At trial, Mr. Solich maintained that if he had been informed of the fibrosis shown on the 1975 X-ray, he would have removed himself from the environment at U.S. Steel. He alleged that instead, he remained in U.S. Steel's dust-filled work environment for seven more years, which aggravated his silicosis.
The plaintiffs did not deny that silicosis is a progressive disease. Rather, their theory at trial was that the silicosis would not have progressed as quickly or substantially if Mr. Solich was removed from his work environment at U.S. Steel in 1975.
In turn, Portes filed a cross-claim against U.S. Steel for equitable apportionment alleging that U.S. Steel was liable for failing to report unfavorable X-ray results to Mr. Solich in 1976 and 1977. Portes maintains that U.S. Steel's negligent acts constituted subsequent, divisible injuries in further aggravation of Mr. Solich's silicosis.
The jury found in favor of the Soliches and against both defendants, entering a lump-sum verdict of $2,096,729.50 for Mr. Solich, and $350,000 for Mrs. Solich. By special interrogatory the jury determined that X-rays from 1976 and 1977 showed clinically significant abnormalities. The jury found in favor of Portes on its cross-claim against U.S. Steel and apportioned liability at 1% as to Portes and 99% as to U.S. Steel.
The circuit court entered judgment on the verdict and denied the defendants' post-trial motions. Both parties appealed. During the appeal process, Mr. Solich died and Mrs. Solich was appointed special administrator and substituted as representative of his estate.
The issues which warrant our consideration at this juncture are (1) whether a judgment notwithstanding the verdict should have been entered in favor of Portes, (2) whether Portes' claim against U.S. Steel for equitable apportionment applies to this action or, alternatively, whether U.S. Steel is entitled to a judgment notwithstanding the verdict, (3) whether Portes' recovery on its cross-claim, if valid, is limited by the Illinois Supreme Court's decision in Kotecki v. Cyclops Welding Corp. (1991), 146 Ill. 2d 155, 585 N.E.2d 1023, 166 Ill. Dec. 1, (4) whether the jury instructions, taken as a whole, clearly misled the jury and resulted in prejudice to the defendants, (5) whether the trial court erred in refusing instructions which clearly define the injury at issue in this case, and (6) whether the cumulative effects of the trial errors deprived the defendants of a fair trial.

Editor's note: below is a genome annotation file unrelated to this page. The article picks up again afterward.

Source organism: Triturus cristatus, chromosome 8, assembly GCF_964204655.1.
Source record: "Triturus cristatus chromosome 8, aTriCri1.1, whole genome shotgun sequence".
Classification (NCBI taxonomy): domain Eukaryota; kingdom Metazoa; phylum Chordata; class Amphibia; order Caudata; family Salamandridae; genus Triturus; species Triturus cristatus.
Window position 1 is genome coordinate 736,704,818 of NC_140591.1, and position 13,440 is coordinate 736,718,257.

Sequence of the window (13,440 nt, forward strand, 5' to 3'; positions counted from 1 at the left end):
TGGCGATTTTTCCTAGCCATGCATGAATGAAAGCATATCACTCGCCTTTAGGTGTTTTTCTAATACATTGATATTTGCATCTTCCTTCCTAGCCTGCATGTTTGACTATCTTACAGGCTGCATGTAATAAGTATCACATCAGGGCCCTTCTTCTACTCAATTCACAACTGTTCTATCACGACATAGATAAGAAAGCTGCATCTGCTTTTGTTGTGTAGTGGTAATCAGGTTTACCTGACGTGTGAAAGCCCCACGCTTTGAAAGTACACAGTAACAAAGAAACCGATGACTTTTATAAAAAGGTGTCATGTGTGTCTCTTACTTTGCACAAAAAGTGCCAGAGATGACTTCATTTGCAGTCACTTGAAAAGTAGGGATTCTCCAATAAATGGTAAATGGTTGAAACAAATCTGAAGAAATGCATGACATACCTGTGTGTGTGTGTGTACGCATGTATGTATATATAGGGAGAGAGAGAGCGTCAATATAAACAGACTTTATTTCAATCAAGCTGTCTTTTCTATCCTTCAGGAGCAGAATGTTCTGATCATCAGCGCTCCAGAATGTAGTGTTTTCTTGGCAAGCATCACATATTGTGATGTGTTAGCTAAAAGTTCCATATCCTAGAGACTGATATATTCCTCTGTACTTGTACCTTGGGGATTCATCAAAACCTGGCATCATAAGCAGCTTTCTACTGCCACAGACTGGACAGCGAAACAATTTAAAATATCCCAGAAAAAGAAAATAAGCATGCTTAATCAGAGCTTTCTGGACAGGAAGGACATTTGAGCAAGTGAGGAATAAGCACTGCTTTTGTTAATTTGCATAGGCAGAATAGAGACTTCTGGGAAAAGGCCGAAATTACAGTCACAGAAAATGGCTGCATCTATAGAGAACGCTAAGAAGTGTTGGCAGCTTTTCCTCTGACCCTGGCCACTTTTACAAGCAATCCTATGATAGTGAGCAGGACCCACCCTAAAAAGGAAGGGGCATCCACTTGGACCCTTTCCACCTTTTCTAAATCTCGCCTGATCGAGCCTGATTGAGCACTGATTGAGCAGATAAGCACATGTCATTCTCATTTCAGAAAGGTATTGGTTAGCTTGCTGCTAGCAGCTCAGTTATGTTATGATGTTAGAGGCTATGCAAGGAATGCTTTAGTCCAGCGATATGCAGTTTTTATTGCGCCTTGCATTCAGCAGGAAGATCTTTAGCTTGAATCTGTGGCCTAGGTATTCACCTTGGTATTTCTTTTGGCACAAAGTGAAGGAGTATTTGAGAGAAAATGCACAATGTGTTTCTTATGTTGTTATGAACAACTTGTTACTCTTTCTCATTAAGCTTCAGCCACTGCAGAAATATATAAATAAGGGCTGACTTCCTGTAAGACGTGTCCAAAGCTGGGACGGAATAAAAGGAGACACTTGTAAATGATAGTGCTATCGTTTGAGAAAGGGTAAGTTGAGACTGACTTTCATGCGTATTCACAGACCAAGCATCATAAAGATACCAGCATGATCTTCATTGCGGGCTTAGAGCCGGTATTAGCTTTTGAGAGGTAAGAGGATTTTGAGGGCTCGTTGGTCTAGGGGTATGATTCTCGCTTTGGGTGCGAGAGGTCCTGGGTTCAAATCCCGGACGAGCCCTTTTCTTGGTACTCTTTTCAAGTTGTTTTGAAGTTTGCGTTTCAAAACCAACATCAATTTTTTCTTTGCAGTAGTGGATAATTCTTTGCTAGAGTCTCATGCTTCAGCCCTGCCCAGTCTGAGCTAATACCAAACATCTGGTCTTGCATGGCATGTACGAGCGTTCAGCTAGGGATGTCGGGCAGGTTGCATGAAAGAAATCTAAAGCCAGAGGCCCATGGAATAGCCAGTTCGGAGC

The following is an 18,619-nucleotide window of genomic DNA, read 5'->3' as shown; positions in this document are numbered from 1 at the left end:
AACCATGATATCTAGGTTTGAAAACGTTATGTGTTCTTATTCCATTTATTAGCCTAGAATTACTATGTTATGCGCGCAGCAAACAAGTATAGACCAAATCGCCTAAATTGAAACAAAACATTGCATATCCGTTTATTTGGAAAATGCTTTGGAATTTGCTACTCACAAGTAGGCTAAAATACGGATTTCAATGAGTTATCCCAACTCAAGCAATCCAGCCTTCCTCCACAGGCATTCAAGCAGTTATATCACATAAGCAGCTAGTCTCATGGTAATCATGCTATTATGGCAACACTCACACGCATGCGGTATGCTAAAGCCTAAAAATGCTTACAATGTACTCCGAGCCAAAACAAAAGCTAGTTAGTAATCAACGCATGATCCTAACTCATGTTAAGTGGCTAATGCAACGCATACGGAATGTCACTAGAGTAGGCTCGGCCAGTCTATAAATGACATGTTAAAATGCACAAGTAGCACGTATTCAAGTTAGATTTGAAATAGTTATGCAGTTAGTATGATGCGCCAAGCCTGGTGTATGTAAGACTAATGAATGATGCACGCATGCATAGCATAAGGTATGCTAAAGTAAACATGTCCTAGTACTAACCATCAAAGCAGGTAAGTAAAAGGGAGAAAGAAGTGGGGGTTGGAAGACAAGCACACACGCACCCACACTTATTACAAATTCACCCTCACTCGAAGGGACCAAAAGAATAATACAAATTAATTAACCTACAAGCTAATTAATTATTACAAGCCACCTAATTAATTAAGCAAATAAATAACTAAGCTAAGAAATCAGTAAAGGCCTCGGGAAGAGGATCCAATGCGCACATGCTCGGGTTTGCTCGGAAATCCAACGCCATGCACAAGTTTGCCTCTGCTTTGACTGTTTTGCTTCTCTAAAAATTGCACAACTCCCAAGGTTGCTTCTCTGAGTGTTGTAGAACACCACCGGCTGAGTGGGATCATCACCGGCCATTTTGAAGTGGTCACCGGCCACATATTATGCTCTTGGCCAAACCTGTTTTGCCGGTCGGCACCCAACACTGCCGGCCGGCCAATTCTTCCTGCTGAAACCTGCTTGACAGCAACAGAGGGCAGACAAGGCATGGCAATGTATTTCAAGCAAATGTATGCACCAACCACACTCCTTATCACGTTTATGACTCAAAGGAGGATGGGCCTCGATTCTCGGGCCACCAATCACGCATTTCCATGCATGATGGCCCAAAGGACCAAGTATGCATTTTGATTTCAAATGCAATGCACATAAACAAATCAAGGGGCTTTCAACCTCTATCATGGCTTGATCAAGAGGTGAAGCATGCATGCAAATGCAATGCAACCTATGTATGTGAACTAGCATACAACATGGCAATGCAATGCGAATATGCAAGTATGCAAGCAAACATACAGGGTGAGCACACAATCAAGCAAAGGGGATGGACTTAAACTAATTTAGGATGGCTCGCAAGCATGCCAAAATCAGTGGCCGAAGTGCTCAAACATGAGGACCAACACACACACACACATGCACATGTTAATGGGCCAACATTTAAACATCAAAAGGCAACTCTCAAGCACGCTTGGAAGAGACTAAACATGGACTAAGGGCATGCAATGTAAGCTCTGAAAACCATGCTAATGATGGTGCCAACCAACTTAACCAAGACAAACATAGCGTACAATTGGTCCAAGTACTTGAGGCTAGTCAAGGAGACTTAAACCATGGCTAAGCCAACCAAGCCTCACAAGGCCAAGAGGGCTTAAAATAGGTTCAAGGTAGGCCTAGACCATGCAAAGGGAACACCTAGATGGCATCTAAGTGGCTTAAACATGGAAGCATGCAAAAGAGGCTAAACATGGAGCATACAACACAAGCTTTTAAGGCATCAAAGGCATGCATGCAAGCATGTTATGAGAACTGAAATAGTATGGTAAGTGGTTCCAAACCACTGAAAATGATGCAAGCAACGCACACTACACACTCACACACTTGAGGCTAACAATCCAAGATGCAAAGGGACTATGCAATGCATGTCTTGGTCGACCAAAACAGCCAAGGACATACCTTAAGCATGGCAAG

First, Portes requests that we enter a judgment notwithstanding the verdict in its favor. A judgment notwithstanding the verdict should be entered only where "all of the evidence, when viewed in its aspect most favorable to the opponent, so overwhelmingly favors movant that no contrary verdict based on that evidence could ever stand." ( Pedrick v. Peoria & Eastern Railroad Co. (1967), 37 Ill. 2d 494, 510, 229 N.E.2d 504, 513-14.) Upon reviewing the record at length and considering all of the circumstances of the present case, it cannot be said that all of the evidence, when viewed in a light most favorable to the plaintiffs, so overwhelmingly favors Portes that no verdict in their favor could ever stand. Therefore, we decline to enter a judgment notwithstanding the verdict against the plaintiffs.
On remand, Portes also argues that we should enter a judgment notwithstanding the verdict in its favor because it did not owe a legal duty to the Soliches. Portes maintains that this is not a medical malpractice action, but rather the Soliches' theory is negligence due to an administrative lapse. Portes further suggests that we can infer the absence of a legal duty from the Illinois Supreme Court's previous opinion in this case which held that section 13-212 of the Illinois Code of Civil Procedure, the statute of ...